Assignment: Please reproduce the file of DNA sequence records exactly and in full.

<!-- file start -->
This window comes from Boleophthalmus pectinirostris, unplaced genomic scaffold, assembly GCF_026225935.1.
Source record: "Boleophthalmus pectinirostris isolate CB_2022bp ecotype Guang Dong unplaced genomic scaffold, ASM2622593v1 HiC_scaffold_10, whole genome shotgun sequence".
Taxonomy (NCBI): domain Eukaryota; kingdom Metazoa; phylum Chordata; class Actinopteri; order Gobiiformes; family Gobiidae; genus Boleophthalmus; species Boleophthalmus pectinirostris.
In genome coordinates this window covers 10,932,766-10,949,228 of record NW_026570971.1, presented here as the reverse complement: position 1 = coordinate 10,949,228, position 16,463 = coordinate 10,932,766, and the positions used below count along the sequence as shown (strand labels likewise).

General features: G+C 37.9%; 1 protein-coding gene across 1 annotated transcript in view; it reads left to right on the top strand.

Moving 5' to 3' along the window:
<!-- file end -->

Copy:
This window comes from Boleophthalmus pectinirostris, unplaced genomic scaffold, assembly GCF_026225935.1.
Source record: "Boleophthalmus pectinirostris isolate CB_2022bp ecotype Guang Dong unplaced genomic scaffold, ASM2622593v1 HiC_scaffold_10, whole genome shotgun sequence".
Taxonomy (NCBI): domain Eukaryota; kingdom Metazoa; phylum Chordata; class Actinopteri; order Gobiiformes; family Gobiidae; genus Boleophthalmus; species Boleophthalmus pectinirostris.
In genome coordinates this window covers 10,932,766-10,949,228 of record NW_026570971.1, presented here as the reverse complement: position 1 = coordinate 10,949,228, position 16,463 = coordinate 10,932,766, and the positions used below count along the sequence as shown (strand labels likewise).

General features: G+C 37.9%; 1 protein-coding gene across 1 annotated transcript in view; it reads left to right on the top strand.

Moving 5' to 3' along the window: